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Re: CR/PR questions

From: Jeremy Carroll <jjc@hpl.hp.com>
Date: Sun, 4 May 2003 21:40:48 +0300
To: www-webont-wg@w3.org
Message-Id: <200305042140.49000.jjc@hpl.hp.com>

OWL DL seems to differ from OWL Lite in two important respects:
1) it allows unnamed descriptions and the full remit of set theoretic 
constructions

2) it has the owl:oneOf and owl:hasValue constructions, and hence finite 
classes

3) higher cardinalities, which interact with finite classes in interesting 
ways.

The first seems trivial from an implementation point of view: these things can 
be converted into OWL Lite.

However the second seems to permit a wide range of axioms that are not wdiely 
used in DAML+OIL experience nor over which there seems to be much real 
practical experience of reasoning.

In the TEST editors draft at the moment we have some 3-SAT tests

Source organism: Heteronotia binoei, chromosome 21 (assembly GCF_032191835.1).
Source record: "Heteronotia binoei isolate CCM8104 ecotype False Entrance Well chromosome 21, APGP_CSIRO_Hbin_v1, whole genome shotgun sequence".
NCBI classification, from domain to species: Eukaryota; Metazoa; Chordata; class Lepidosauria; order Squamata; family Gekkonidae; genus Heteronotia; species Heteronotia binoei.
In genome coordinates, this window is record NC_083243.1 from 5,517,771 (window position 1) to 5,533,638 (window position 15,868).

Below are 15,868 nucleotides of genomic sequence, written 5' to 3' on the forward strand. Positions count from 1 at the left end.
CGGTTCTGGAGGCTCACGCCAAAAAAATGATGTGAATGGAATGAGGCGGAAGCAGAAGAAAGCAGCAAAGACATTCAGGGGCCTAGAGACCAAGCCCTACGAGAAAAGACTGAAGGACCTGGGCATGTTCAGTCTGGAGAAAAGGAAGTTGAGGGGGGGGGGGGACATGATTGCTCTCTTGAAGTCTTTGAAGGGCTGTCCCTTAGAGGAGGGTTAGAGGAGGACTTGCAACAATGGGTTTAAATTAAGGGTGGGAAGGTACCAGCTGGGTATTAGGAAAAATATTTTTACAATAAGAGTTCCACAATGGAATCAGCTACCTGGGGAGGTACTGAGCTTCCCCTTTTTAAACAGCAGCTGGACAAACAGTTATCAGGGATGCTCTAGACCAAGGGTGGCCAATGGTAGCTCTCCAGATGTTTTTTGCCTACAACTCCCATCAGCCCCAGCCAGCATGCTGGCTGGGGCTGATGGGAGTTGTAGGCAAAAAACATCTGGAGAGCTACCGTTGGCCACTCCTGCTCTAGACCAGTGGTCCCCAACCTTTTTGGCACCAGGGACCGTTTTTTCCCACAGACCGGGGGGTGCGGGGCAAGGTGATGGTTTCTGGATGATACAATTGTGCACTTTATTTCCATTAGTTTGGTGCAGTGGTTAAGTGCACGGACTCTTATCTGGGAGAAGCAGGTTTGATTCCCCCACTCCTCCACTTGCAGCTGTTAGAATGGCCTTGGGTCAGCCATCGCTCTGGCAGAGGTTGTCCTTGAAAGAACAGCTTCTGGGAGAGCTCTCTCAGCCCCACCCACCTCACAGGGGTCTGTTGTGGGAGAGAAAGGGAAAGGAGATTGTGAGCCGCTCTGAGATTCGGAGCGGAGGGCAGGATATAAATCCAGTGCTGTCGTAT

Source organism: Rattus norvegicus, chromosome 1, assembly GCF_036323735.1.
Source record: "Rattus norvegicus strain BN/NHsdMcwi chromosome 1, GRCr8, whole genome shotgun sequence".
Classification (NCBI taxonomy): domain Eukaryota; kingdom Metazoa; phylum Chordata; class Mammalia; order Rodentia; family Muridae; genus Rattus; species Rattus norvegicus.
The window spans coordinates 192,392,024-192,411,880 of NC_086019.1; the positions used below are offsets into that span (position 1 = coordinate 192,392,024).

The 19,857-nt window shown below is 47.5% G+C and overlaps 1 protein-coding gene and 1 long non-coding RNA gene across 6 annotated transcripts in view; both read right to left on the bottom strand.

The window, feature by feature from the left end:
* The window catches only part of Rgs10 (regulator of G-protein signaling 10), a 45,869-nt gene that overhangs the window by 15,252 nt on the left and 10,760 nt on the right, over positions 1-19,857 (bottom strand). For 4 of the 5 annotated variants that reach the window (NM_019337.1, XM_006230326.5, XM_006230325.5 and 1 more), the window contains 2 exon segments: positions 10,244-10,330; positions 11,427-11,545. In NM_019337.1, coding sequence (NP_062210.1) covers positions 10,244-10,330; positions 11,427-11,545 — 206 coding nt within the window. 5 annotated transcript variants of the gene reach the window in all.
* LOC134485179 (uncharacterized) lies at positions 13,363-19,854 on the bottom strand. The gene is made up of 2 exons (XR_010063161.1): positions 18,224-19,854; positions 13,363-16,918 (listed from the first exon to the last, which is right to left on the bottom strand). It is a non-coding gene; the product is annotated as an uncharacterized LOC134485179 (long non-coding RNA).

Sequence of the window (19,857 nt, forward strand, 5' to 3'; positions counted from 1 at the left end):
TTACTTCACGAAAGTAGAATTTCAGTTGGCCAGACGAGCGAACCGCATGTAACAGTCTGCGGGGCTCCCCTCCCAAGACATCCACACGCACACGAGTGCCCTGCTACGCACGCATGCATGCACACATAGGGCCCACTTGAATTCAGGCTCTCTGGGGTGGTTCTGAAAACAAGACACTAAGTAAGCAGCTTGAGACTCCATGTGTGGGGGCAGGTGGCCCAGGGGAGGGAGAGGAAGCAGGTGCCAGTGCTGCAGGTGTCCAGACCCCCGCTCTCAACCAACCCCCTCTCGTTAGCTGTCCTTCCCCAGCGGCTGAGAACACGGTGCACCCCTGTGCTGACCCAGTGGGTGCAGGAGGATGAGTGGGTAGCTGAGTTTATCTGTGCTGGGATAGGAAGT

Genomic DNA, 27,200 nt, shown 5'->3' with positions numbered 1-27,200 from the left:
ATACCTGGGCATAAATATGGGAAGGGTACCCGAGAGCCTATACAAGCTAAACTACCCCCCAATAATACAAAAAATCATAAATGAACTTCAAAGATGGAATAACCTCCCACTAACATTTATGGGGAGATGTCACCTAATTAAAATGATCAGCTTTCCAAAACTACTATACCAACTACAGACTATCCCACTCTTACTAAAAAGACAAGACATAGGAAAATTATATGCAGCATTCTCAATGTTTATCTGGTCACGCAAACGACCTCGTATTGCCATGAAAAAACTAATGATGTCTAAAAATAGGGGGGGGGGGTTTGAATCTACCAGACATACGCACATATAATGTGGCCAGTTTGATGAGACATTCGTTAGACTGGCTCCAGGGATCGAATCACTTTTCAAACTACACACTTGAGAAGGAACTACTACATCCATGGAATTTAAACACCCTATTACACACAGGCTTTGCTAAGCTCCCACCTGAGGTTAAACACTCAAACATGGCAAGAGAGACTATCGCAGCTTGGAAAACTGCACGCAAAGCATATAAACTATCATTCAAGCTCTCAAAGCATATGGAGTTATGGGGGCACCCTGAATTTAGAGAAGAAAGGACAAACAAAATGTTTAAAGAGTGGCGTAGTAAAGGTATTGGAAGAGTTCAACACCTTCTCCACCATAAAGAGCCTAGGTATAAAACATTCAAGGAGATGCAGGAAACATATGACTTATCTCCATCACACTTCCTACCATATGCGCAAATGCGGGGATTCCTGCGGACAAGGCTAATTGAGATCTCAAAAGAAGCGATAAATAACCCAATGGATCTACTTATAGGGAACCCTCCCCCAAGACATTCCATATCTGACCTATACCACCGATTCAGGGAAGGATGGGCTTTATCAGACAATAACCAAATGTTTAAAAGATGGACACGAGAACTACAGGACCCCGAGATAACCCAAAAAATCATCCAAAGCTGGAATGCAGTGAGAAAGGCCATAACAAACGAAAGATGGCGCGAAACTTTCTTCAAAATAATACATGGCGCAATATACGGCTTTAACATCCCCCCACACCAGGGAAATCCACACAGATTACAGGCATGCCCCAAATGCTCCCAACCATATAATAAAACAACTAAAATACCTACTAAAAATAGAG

http://www.w3.org/2002/03owlt/editors-draft/draft/proposed-dl-500-SAT

these are, from a specialist 3-SAT reasoner point of view trivial, (i.e. they 
solve in less than a second) but not ones for which I expect a queue of OWL 
implementations

I am working on expressing some of the Venn diagram problems I have worked on 
in OWL, for instance, the attached picture can be described in OWL DL to a 
surprising degree of accuracy (e.g. its vennness, i.e. there are 5 
overlapping shapes giving 32 distinct regions, the triangularness, in terms 
of 15 intersecting pseudolines etc).

These descriptions depend on giving multiple names to the same geometric 
object (face, edge, line, point), and leaving the reasoner to sort out the 
tangle.

On cardinality, it is possible to embed substantial portions of arithmetic 
within OWL DL, and a practical reasoner intending to process this language 
should be aware of cardinality.
 
Ian reported having successfully completed the addition tests 901 thru 904

http://www.w3.org/2002/03owlt/editors-draft/draft/proposed-dl-900-arith#proposed-dl-900-arith

however, his reasoner is currently doing this long hand and he had to leave it 
running overnight to work out that 200+300 != 600 because the numbers are 
large.

I am not compelled that Ian will manage when I ask him if 200*300=60000

Jeremy




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Received on Sunday, 4 May 2003 15:41:08 GMT

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